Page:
European Union leaders will press their G20 partners to introduce "sanctions" for banks that hand out excessive bonuses, according to a draft summit communique seen by AFP on Wednesday.
"The G20 should commit to agreeing to binding rules for financial institutions on variable remunerations backed up by the threat of sanctions at the national level," the draft said ahead of a special summit in Brussels.
The text will be put to the heads of the 27 EU member states meeting on Thursday evening to agree a common position to take to the G20 summit in Pittsburgh, Pennsylvania on September 24 and 25.
Seeking new rules that "fulfil the commitment subscribed to in London" in April at the last G20 summit, the EU bloc's stance is that bonus pay in the financial sector should be tied to "long-term performance."
They also want to block the exercising of stock options over set timeframes and end the insulation of top directors from fall-out when banks fail, following a number of high-profile payouts to failed bank chiefs.
French President Nicolas Sarkozy has threatened to walk out of the Pittsburgh talks on September 24 and 25 if serious bonus curbs are not implemented, although Washington has so far resisted heavy regulation. While Sarkozy's proposals for capping bonuses have met with reservations in Britain, US President Barack Obama on Monday warned that Wall Street executives can no longer expect taxpayers "to break their fall."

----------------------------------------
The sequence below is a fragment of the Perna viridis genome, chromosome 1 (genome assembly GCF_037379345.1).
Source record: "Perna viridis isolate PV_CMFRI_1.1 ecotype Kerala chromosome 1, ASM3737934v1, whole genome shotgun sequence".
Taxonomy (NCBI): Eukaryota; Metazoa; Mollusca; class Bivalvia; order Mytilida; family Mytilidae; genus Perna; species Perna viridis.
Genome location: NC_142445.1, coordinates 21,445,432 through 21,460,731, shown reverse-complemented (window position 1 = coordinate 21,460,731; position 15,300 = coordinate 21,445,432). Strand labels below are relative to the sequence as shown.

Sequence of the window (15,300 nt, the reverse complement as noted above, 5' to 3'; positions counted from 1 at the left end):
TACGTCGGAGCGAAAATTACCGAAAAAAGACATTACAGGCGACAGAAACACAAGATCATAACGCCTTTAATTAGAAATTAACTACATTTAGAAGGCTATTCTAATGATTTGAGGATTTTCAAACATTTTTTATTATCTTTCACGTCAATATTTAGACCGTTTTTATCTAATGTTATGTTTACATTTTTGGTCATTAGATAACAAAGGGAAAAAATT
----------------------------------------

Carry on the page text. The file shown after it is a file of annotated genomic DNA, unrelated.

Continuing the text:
Dutch banks last week unilaterally imposed limits on executive bonuses and salaries in what the Netherlands said could be a model for G20 action.
In its new banking code, bonuses will no longer be allowed to exceed annual salaries as of January and salaries themselves will have to be below a median figure for comparable jobs.
There will also be a provision for clawback if a bank runs into trouble with pay-offs restricted to a maximum of one year's salary and top directors prevented from exercising stock options for three years.
The final text from Thursday's EU dinner summit can change, but the draft already goes further than a deal reached between G20 finance ministers at a preparatory meeting in London on September 5.